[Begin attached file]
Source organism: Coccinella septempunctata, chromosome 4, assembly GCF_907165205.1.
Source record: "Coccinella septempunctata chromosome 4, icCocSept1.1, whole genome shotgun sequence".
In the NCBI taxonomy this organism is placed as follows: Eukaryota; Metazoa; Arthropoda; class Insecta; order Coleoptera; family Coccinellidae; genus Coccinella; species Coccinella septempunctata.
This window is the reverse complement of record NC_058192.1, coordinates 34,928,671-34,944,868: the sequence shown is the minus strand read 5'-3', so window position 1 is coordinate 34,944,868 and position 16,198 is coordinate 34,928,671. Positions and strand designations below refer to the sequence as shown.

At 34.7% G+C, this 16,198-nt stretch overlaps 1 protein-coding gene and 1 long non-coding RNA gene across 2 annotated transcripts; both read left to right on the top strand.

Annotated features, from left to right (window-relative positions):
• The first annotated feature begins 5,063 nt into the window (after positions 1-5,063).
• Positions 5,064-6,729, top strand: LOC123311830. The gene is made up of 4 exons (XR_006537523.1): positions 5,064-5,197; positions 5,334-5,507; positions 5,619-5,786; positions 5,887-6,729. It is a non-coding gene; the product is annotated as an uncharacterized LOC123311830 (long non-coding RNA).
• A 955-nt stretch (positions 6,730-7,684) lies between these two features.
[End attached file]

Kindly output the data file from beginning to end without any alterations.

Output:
Source organism: Coccinella septempunctata, chromosome 4, assembly GCF_907165205.1.
Source record: "Coccinella septempunctata chromosome 4, icCocSept1.1, whole genome shotgun sequence".
In the NCBI taxonomy this organism is placed as follows: Eukaryota; Metazoa; Arthropoda; class Insecta; order Coleoptera; family Coccinellidae; genus Coccinella; species Coccinella septempunctata.
This window is the reverse complement of record NC_058192.1, coordinates 34,928,671-34,944,868: the sequence shown is the minus strand read 5'-3', so window position 1 is coordinate 34,944,868 and position 16,198 is coordinate 34,928,671. Positions and strand designations below refer to the sequence as shown.

At 34.7% G+C, this 16,198-nt stretch overlaps 1 protein-coding gene and 1 long non-coding RNA gene across 2 annotated transcripts; both read left to right on the top strand.

Annotated features, from left to right (window-relative positions):
• The first annotated feature begins 5,063 nt into the window (after positions 1-5,063).
• Positions 5,064-6,729, top strand: LOC123311830. The gene is made up of 4 exons (XR_006537523.1): positions 5,064-5,197; positions 5,334-5,507; positions 5,619-5,786; positions 5,887-6,729. It is a non-coding gene; the product is annotated as an uncharacterized LOC123311830 (long non-coding RNA).
• A 955-nt stretch (positions 6,730-7,684) lies between these two features.